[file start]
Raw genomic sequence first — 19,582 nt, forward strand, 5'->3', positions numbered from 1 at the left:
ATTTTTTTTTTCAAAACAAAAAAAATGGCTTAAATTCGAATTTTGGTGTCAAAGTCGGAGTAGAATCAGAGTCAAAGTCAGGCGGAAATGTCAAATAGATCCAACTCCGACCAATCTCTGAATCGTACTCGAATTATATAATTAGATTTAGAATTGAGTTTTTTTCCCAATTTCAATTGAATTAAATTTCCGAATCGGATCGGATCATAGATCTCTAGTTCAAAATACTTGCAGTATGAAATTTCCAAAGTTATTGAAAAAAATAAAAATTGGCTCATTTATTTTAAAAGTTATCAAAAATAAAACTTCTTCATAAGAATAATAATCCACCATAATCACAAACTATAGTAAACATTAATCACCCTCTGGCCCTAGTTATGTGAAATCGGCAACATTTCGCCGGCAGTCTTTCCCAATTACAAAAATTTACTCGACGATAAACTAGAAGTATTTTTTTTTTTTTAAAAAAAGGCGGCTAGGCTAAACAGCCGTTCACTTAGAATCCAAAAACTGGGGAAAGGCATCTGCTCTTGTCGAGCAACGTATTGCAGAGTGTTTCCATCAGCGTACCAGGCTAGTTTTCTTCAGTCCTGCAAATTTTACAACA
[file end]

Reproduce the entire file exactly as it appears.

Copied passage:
Raw genomic sequence first — 19,582 nt, forward strand, 5'->3', positions numbered from 1 at the left:
ATTTTTTTTTTCAAAACAAAAAAAATGGCTTAAATTCGAATTTTGGTGTCAAAGTCGGAGTAGAATCAGAGTCAAAGTCAGGCGGAAATGTCAAATAGATCCAACTCCGACCAATCTCTGAATCGTACTCGAATTATATAATTAGATTTAGAATTGAGTTTTTTTCCCAATTTCAATTGAATTAAATTTCCGAATCGGATCGGATCATAGATCTCTAGTTCAAAATACTTGCAGTATGAAATTTCCAAAGTTATTGAAAAAAATAAAAATTGGCTCATTTATTTTAAAAGTTATCAAAAATAAAACTTCTTCATAAGAATAATAATCCACCATAATCACAAACTATAGTAAACATTAATCACCCTCTGGCCCTAGTTATGTGAAATCGGCAACATTTCGCCGGCAGTCTTTCCCAATTACAAAAATTTACTCGACGATAAACTAGAAGTATTTTTTTTTTTTTAAAAAAAGGCGGCTAGGCTAAACAGCCGTTCACTTAGAATCCAAAAACTGGGGAAAGGCATCTGCTCTTGTCGAGCAACGTATTGCAGAGTGTTTCCATCAGCGTACCAGGCTAGTTTTCTTCAGTCCTGCAAATTTTACAACA